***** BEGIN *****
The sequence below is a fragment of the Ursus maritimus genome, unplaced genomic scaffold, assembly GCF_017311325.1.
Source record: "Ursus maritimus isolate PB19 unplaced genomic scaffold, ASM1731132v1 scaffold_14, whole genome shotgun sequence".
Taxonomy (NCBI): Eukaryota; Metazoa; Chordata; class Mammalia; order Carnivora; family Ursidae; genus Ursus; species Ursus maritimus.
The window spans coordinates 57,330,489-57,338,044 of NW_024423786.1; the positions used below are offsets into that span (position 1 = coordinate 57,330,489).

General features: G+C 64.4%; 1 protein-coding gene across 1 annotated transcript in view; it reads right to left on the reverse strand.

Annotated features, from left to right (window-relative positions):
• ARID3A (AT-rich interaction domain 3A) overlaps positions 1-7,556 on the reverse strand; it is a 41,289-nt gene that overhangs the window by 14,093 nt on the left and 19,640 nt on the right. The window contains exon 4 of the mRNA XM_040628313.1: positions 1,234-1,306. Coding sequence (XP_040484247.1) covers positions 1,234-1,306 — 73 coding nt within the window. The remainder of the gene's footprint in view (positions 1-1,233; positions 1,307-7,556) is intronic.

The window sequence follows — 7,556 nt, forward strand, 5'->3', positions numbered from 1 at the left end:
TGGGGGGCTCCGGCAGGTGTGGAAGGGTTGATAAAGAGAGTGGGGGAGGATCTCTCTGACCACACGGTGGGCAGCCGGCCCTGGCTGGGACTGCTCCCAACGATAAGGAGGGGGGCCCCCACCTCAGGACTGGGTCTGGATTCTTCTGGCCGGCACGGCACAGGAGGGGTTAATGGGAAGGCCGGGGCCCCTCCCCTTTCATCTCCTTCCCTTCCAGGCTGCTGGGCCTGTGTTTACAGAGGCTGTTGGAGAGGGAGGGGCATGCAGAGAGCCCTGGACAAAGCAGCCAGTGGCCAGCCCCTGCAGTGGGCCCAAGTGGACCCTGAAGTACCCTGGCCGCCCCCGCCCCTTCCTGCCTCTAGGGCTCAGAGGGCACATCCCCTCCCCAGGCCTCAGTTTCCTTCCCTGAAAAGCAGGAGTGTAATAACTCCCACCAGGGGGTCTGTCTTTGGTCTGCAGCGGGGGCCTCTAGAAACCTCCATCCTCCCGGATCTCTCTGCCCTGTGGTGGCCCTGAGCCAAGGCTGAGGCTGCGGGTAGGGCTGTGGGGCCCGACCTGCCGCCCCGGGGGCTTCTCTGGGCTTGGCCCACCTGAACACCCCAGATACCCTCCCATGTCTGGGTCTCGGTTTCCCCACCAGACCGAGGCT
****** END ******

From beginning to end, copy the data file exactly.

The sequence below is a fragment of the Ursus maritimus genome, unplaced genomic scaffold, assembly GCF_017311325.1.
Source record: "Ursus maritimus isolate PB19 unplaced genomic scaffold, ASM1731132v1 scaffold_14, whole genome shotgun sequence".
Taxonomy (NCBI): Eukaryota; Metazoa; Chordata; class Mammalia; order Carnivora; family Ursidae; genus Ursus; species Ursus maritimus.
The window spans coordinates 57,330,489-57,338,044 of NW_024423786.1; the positions used below are offsets into that span (position 1 = coordinate 57,330,489).

General features: G+C 64.4%; 1 protein-coding gene across 1 annotated transcript in view; it reads right to left on the reverse strand.

Annotated features, from left to right (window-relative positions):
• ARID3A (AT-rich interaction domain 3A) overlaps positions 1-7,556 on the reverse strand; it is a 41,289-nt gene that overhangs the window by 14,093 nt on the left and 19,640 nt on the right. The window contains exon 4 of the mRNA XM_040628313.1: positions 1,234-1,306. Coding sequence (XP_040484247.1) covers positions 1,234-1,306 — 73 coding nt within the window. The remainder of the gene's footprint in view (positions 1-1,233; positions 1,307-7,556) is intronic.

The window sequence follows — 7,556 nt, forward strand, 5'->3', positions numbered from 1 at the left end:
TGGGGGGCTCCGGCAGGTGTGGAAGGGTTGATAAAGAGAGTGGGGGAGGATCTCTCTGACCACACGGTGGGCAGCCGGCCCTGGCTGGGACTGCTCCCAACGATAAGGAGGGGGGCCCCCACCTCAGGACTGGGTCTGGATTCTTCTGGCCGGCACGGCACAGGAGGGGTTAATGGGAAGGCCGGGGCCCCTCCCCTTTCATCTCCTTCCCTTCCAGGCTGCTGGGCCTGTGTTTACAGAGGCTGTTGGAGAGGGAGGGGCATGCAGAGAGCCCTGGACAAAGCAGCCAGTGGCCAGCCCCTGCAGTGGGCCCAAGTGGACCCTGAAGTACCCTGGCCGCCCCCGCCCCTTCCTGCCTCTAGGGCTCAGAGGGCACATCCCCTCCCCAGGCCTCAGTTTCCTTCCCTGAAAAGCAGGAGTGTAATAACTCCCACCAGGGGGTCTGTCTTTGGTCTGCAGCGGGGGCCTCTAGAAACCTCCATCCTCCCGGATCTCTCTGCCCTGTGGTGGCCCTGAGCCAAGGCTGAGGCTGCGGGTAGGGCTGTGGGGCCCGACCTGCCGCCCCGGGGGCTTCTCTGGGCTTGGCCCACCTGAACACCCCAGATACCCTCCCATGTCTGGGTCTCGGTTTCCCCACCAGACCGAGGCT